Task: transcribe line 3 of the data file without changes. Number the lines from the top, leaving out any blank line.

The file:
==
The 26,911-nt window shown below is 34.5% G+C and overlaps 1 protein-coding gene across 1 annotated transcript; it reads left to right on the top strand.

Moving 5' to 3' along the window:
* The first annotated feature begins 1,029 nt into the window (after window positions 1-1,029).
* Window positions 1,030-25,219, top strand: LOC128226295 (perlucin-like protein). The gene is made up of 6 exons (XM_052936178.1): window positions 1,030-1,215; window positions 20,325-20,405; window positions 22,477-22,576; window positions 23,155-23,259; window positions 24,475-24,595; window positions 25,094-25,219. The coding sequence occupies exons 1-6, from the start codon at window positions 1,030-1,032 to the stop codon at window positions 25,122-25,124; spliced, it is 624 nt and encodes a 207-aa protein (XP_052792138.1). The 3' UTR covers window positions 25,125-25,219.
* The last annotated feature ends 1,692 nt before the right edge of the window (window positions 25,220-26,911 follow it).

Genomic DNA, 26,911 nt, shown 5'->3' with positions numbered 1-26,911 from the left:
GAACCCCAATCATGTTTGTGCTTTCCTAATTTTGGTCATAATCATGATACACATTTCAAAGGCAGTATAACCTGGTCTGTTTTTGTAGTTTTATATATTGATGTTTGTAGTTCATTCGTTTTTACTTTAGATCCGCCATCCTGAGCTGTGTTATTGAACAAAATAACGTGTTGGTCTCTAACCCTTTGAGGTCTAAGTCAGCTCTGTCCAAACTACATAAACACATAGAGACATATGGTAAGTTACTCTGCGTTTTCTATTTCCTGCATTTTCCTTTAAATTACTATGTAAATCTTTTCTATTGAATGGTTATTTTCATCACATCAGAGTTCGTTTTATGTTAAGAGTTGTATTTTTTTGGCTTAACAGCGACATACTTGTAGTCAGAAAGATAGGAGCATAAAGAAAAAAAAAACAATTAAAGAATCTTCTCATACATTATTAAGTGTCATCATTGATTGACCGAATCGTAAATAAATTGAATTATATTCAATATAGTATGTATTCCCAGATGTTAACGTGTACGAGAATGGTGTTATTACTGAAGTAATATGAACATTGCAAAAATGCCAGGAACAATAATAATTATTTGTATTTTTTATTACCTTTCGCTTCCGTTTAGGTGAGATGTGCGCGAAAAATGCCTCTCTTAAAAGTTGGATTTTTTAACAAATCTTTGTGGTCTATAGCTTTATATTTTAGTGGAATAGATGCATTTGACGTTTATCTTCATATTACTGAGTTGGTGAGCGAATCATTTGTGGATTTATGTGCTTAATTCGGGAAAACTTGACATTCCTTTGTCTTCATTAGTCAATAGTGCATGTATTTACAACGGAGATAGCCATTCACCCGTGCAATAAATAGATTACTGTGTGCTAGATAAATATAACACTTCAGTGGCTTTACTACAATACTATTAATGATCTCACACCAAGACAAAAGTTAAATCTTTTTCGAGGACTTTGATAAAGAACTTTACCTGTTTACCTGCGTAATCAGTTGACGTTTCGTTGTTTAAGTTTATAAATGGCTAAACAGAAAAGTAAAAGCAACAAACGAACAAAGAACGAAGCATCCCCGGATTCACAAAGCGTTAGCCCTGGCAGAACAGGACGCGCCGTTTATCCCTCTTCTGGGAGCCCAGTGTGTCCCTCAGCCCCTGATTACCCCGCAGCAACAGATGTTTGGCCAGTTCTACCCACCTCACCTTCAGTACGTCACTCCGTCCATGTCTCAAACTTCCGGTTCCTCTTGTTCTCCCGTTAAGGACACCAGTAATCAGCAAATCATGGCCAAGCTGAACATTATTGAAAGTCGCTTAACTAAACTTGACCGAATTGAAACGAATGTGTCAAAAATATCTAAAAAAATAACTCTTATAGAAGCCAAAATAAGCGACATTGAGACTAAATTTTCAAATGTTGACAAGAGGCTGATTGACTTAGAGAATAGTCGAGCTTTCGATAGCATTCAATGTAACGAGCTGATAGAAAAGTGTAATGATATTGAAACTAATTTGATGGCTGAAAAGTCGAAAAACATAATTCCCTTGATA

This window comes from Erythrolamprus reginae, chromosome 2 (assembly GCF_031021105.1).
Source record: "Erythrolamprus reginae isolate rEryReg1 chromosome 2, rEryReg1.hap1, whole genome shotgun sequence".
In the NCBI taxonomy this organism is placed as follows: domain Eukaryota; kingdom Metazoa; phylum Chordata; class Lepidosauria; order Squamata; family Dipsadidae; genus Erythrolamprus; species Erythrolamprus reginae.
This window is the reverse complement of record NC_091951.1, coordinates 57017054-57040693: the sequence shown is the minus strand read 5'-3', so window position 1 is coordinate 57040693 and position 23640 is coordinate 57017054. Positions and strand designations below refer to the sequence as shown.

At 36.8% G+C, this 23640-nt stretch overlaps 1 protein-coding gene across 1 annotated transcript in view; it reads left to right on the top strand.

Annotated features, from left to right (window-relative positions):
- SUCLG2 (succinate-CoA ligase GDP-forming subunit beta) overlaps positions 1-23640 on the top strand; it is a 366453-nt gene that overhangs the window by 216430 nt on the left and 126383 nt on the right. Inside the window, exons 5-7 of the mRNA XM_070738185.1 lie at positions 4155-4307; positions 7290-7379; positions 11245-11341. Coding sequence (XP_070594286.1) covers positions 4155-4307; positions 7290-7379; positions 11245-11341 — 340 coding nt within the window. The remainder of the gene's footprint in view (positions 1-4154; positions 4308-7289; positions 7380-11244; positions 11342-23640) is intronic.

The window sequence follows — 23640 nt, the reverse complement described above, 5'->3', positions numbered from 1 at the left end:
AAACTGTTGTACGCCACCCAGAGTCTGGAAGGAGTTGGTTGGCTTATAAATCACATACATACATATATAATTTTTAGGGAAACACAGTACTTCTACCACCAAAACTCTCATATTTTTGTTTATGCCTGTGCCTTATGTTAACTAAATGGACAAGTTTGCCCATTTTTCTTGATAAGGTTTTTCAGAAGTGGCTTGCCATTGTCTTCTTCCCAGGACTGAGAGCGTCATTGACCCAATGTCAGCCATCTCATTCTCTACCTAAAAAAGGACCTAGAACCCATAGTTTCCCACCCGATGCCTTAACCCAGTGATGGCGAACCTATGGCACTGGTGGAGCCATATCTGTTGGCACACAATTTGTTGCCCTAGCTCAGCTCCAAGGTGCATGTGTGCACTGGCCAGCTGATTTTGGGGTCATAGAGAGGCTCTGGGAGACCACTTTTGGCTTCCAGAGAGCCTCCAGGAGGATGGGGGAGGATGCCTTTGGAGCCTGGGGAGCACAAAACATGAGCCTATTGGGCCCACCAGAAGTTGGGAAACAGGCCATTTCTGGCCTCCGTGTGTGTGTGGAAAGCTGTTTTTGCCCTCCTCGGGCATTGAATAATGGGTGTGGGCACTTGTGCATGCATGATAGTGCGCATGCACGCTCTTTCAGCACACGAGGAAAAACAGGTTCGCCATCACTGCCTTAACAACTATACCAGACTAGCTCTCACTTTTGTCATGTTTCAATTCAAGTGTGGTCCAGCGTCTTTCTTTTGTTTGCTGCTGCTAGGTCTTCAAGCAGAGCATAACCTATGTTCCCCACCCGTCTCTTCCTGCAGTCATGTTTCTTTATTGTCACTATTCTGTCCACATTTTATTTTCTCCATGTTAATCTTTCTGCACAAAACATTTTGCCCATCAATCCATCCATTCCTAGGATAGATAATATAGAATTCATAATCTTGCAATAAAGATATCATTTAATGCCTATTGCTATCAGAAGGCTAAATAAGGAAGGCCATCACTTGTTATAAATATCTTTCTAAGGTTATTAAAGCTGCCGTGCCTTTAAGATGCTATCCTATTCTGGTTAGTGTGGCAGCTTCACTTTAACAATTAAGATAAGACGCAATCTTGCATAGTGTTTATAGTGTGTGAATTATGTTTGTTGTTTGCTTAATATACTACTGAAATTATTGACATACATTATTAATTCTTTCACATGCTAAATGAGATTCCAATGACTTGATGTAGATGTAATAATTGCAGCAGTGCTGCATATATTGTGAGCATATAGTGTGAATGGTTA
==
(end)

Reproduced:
* The first annotated feature begins 1,029 nt into the window (after window positions 1-1,029).